What To Do With Very Little

Very-Little

Happy 2018!

Many of you are familiar with Jesus’ story about the talents in Matthew 25 and Luke 19: an extremely wealthy landowner went on a journey and assigned his financial management (talents) to three of his trusted servants. To one servant, he gave 5 talents; to the second, he gave 2 talents; and to the last, he gave 1 talent. (A talent was an ancient measure of weight, the exact value of which is probably lost to history; however, to give you a rough concept, rich King Solomon received a whopping 666 talents of gold as his annual tribute.)

The servant with the 5 talents had doubled his investment by the time the master returned. The servant with the 2 talents had likewise doubled his investment. But the servant who had been given just 1 talent, in a fit of unfounded fear (Matthew 25:25) actually buried his talent in the ground, and the master punished that “worthless servant” by firing him and subjecting him to a life of misery and anguish.

Now, this parable is arguably about leveraging your resources for the Kingdom of God. It’s also arguably about faithfulness. Recently, though, I’ve thought about this parable through a completely different filter. Let’s say I was awarded a mind-bending 10 million dollars. If God asked me to invest even half of it into some cause, I could probably do it without a second thought. After all, I’d still be left with a dazzling 5 million.

But let’s say, for some reason, all I had was $10 to live on for the month, and God asked me to give Him half of it—leaving me only $5. To follow through in obedience this time would be a lot more difficult. Why? Sure, God is asking the same thing from me as in the first example—half of the initial amount—but it costs a whole lot more in the second example.

Maybe things are going your way and you are living in plenty. Maybe you feel closer than ever to Jesus, you have confidence and inner vibrancy, you and your spouse are more joyfully committed than on your wedding day, you’re engaging in thriving relationships, you’re financially stable, and you feel deeply fulfilled in life. Maybe you’ve been given 5 talents. When God asks for a special sacrifice in this mountaintop season, it’s difficult, yes, but it’s still doable.

Versus—maybe things are not going your way. Maybe you haven’t recently been aware of Jesus’ closeness, you’re struggling to hold onto hope, you and your spouse are simply distant roommates, your relationships are unraveling, your finances are out of control, and you feel lost. Maybe you’ve been given one talent. When God asks for a special sacrifice in this season of darkness, it can feel unfair. It can be scary. It could be way beyond hard.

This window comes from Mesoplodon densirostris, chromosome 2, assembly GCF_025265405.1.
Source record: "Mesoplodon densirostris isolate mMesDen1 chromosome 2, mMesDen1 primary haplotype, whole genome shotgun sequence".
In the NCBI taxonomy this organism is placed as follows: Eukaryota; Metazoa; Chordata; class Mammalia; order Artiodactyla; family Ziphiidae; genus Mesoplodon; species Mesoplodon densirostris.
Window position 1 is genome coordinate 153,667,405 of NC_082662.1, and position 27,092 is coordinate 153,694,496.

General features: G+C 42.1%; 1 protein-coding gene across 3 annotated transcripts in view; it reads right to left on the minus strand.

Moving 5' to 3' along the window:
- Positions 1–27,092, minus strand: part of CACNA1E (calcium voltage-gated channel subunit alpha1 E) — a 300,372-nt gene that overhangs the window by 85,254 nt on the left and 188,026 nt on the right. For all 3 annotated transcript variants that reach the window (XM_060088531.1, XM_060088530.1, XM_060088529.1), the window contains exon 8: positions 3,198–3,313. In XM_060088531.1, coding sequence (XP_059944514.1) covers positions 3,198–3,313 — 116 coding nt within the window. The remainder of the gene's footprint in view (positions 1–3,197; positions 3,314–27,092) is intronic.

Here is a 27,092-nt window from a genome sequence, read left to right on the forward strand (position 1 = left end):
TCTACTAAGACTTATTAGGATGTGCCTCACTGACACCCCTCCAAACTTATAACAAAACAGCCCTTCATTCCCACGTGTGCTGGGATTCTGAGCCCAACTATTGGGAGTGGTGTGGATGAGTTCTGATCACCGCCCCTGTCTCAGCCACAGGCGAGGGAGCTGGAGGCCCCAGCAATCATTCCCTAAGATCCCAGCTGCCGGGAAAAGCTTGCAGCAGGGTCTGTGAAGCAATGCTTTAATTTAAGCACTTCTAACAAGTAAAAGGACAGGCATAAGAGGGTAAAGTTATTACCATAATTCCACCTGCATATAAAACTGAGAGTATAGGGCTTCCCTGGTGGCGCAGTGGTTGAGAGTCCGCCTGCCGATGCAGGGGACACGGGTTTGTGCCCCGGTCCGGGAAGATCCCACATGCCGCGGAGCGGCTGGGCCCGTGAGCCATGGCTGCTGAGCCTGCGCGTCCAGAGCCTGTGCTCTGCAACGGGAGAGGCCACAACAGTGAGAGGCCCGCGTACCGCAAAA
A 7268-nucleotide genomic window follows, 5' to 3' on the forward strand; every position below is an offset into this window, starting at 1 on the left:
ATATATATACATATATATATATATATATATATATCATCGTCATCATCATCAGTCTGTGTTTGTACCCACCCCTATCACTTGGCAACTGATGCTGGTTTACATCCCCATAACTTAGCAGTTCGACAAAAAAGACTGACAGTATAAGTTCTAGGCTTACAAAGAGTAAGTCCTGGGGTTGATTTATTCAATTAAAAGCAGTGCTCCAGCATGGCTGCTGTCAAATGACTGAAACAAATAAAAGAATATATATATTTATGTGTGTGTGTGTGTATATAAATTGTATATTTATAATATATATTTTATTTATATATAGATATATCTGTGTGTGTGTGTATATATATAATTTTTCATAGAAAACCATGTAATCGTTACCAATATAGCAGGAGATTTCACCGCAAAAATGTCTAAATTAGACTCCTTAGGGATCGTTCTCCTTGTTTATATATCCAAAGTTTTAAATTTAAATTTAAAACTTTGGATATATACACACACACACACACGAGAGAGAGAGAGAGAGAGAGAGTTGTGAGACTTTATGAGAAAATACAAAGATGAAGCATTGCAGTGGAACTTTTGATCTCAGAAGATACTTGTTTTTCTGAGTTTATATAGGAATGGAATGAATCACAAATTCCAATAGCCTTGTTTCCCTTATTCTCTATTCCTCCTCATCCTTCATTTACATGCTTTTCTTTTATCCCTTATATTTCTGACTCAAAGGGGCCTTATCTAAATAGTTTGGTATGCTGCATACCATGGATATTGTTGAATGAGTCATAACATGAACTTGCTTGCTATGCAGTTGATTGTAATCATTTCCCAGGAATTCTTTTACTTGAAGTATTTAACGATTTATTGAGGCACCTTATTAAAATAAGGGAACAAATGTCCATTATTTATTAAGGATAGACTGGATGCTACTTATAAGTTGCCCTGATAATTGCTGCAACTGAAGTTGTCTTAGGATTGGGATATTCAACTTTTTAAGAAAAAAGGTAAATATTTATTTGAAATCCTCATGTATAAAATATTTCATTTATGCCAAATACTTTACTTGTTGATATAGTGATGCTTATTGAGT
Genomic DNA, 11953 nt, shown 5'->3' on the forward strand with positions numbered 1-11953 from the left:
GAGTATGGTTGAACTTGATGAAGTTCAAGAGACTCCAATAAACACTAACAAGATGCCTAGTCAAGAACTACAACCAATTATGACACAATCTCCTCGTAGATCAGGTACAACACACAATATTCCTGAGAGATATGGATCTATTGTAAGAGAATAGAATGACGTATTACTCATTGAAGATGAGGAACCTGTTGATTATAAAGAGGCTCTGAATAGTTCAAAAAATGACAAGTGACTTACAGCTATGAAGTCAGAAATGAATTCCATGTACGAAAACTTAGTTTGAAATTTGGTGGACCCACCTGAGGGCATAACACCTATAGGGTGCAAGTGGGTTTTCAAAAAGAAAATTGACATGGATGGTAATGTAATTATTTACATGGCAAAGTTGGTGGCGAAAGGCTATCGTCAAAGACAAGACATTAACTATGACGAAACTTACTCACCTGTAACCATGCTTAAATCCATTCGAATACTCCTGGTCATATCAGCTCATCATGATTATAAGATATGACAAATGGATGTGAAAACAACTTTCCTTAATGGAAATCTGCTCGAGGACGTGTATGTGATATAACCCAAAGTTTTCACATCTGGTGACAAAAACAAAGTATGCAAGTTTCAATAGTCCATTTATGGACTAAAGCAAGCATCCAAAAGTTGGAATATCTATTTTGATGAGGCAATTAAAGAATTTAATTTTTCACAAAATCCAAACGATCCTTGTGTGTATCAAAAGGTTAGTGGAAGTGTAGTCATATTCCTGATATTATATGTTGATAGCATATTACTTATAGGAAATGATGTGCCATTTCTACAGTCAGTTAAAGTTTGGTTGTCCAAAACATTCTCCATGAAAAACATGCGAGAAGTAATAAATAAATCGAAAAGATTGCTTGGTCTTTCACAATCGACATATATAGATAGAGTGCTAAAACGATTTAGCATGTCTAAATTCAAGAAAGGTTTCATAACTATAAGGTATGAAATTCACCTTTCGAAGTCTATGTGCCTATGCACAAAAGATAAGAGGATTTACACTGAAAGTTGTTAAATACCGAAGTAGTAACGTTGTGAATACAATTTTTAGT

This is what I know from Jesus’ parable, though: when you’ve been dealt one talent, don’t bury it. Don’t react from a place of fear, like the wicked servant did, and don’t misinterpret the Master’s nature, like the wicked servant also did (Mt 25:24-25). What you have to give may admittedly be very small, but give. Yes, give.

Give, like the poor widow gave her very last coins (Mark 12:41-44). It is in this special, unusually beautiful, precious sacrifice that Jesus will surely comment, “I tell you the truth, you have given a larger offering than any of the wealthy. For the rich only gave out of their surplus, but you sacrificed out of your poverty and gave to God all that you had to live on, which was everything you had” (verses 43-44).

Now certainly, a talent was an enormously generous amount. I understand that to be given just one talent is an honor of honors. And I definitely am not promoting ungratefulness, or worse, entitlement because you didn’t get two talents or five talents. And giving away all you have for the Kingdom is a sacrifice, whether it’s a minimum-wage job or it’s a yacht, a mansion, and a private jet. I simply wanted this piece to acknowledge the pain that is sometimes associated with giving out of some sort of poverty… but to ask you to give anyway.

So if you have five talents, fabulous! Give them all to Jesus.

If you have one talent, you also must offer it all to Jesus. In aloneness, in pain, in betrayal, in loss, in confusion, in disappointment—offer what you have to Jesus. You probably won’t feel like it, and you may not sense the fruit immediately. But your tears will not be wasted. Heaven will stand to applaud. Yes, great is your reward!

Jesus will be so, so proud.

From my heart,
Josh

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